5.05% APY CDs, 5.10% APY No-Penalty CDs, 5.26% APY Savings via Raisin (Formerly SaveBetter)

My Money Blog has partnered with CardRatings and may receive a commission from card issuers. Some or all of the card offers that appear on this site are from advertisers and may impact how and where card products appear on the site. MyMoneyBlog.com does not include all card companies or all available card offers. All opinions expressed are the author’s alone.

Updated rates for April 2024. Raisin (formerly SaveBetter) is a financial marketplace that allows you to access high-interest certificates of deposit and savings accounts from multiple different banks and credit unions without having to open up a new account at each one. Every participation institution is either FDIC-insured or NCUA-insured. The participating banks, product terms, and interest rates change regularly. SaveBetter is now Raisin, to better match the same popular service that runs in Europe. Here are the top Raisin offers as of 4/4/2024:

High-Yield CDs

No-Penalty CDs

  • 5.10% APY for a 9-month No Penalty CD. Your rate will never go down, but there is also no early withdrawal penalty. Withdrawals may be made 30 days after opening.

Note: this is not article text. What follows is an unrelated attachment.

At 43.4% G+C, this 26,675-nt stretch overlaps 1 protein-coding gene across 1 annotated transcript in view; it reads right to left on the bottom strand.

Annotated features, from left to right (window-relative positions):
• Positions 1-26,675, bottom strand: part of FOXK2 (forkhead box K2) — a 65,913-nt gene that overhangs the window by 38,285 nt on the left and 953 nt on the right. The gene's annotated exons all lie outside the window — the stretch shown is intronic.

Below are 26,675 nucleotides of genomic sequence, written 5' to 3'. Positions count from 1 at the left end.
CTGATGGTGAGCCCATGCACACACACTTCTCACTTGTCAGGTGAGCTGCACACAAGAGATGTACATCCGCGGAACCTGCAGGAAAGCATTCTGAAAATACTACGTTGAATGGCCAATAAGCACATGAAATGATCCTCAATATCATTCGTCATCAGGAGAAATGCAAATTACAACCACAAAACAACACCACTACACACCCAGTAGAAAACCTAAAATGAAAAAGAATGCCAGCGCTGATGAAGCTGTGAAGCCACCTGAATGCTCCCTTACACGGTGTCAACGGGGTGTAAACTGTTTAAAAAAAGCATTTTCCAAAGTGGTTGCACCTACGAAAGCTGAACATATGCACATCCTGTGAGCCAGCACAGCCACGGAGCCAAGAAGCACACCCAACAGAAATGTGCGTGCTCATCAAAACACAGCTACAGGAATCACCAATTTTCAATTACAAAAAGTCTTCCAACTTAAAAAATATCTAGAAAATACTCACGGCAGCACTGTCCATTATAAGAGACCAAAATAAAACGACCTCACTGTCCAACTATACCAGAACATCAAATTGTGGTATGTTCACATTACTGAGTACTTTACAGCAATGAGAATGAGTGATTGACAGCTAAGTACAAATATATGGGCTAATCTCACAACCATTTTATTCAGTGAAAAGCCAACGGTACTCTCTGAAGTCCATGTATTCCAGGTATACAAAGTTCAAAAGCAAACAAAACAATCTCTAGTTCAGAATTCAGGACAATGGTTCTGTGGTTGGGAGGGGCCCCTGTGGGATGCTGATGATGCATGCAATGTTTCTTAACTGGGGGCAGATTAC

• View all available rates

Liquid Savings

  • 5.26% APY Savings Account. Minimum opening deposit is $1. No limit on number of transactions.
  • View all available rates

Background on Raisin. Raisin is a marketplace for partner banks and credit unions looking to promote their deposit products. They offer liquid savings account, No-Penalty CDs, and High-Yield traditional CDs. Funds are held in a custodial account at the bank or credit union that is providing your selected savings product(s). The banks are all FDIC-insured and the credit unions are all NCUA-insured. Raisin does not charge any monthly maintenance fees. Raisin’s US operations are a subsidiary of Raisin GmbH, a German financial company that also offers high-interest deposit products across Europe.

The benefit for the consumer is that you can easily access promotional rates at a new bank or credit union without having to open yet another new account (and endure credit checks, identify verification hurdles, join partner organizations, leave funds in share savings accounts, etc). This makes it easier to chase higher savings accounts and CD rates. You must link a single external bank account and make all your deposits and withdrawals electronically through that linked account. You can only have one external bank account linked at a time, so choose carefully.